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Reader comment on item: CrossTalk on Middle East: Shifting sands
in response to reader comment: The Shifting sands

Submitted by Peter Herz (United States), Jan 26, 2011 at 18:57

Frankly, I think a culture needs to have read the Bible (Old and New Testaments) for a while or to have lived in the shadow of a culture that did in order to make limited, consensual government work. For two centuries before the USA became independent, their European forefathers in Calvinist Europe were talking about limiting the power of kings, talking up the political supremacy of law, and even experimenting with a degree of democracy in Presbyterian and Congregationalist church polity. Even Calvin himself said that the ideal government would be a mix of aristocracy and democracy, since "Kings cannot be trusted to do what is right". We in the North Atlantic world are the exceptions. Most political history is despotism in one form or another.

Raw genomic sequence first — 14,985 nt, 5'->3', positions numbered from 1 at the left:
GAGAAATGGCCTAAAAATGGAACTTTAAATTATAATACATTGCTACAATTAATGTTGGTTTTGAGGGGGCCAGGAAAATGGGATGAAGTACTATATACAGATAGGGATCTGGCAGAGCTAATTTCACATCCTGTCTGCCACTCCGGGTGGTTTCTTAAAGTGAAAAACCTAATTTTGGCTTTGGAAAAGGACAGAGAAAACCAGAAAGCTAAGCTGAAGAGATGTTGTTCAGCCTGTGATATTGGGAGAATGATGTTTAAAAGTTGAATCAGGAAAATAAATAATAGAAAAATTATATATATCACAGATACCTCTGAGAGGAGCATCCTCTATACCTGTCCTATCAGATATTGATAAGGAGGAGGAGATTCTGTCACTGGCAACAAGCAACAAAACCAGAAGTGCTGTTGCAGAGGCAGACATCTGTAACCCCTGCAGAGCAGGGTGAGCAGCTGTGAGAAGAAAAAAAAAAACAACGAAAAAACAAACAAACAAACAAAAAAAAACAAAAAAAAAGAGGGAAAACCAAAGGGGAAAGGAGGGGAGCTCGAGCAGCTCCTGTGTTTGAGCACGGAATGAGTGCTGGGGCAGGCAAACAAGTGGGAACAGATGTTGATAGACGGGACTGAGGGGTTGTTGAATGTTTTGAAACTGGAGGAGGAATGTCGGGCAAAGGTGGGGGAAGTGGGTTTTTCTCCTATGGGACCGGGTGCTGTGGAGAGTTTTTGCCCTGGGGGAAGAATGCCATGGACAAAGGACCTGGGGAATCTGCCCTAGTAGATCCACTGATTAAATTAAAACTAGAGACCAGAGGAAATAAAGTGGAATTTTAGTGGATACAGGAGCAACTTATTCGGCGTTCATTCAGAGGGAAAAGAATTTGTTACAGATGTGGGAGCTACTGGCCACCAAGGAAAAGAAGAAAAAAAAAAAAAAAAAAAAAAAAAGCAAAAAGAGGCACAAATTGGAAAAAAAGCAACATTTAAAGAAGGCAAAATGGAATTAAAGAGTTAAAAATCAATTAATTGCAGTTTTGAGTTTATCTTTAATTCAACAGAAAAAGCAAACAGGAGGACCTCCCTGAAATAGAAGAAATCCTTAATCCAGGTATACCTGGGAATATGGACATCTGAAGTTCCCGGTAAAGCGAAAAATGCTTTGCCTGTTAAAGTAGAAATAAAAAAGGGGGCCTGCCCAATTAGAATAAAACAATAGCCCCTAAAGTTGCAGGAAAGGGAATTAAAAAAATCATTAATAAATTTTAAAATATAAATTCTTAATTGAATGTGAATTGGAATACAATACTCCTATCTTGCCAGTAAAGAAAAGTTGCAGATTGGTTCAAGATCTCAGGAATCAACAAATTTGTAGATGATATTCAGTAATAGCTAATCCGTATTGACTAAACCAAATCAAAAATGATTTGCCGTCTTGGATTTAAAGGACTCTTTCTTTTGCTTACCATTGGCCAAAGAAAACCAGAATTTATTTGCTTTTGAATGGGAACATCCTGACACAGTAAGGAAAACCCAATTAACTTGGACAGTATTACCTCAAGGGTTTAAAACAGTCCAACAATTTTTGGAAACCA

Hence, the ferment in the Islamic world is just another of several such waves in modern times, all of which ended with some kind of new despotism. Islam denies original sin (and belief in original sin is one reason why a host of Northwest European Calvinists said, with Samuel Rutherford, that absolute power is a burden too great for mortal shoulders) and believes in the possibility of a "rightly guided Caliph" (never mind that the first four were all assassinated and their followers quick to tumble into civil war ). This disbelief in original sin is probably one reason why Islam is so prone to conspiracy-theorizing, and blaming everyone but themselves. Hence, I doubt that a seriously Islamic polity could work out a system of checks and balances, separation of powers, constitutional procedure, or nurture leaders who would simply step down and head back to the farm or business once terms were up.


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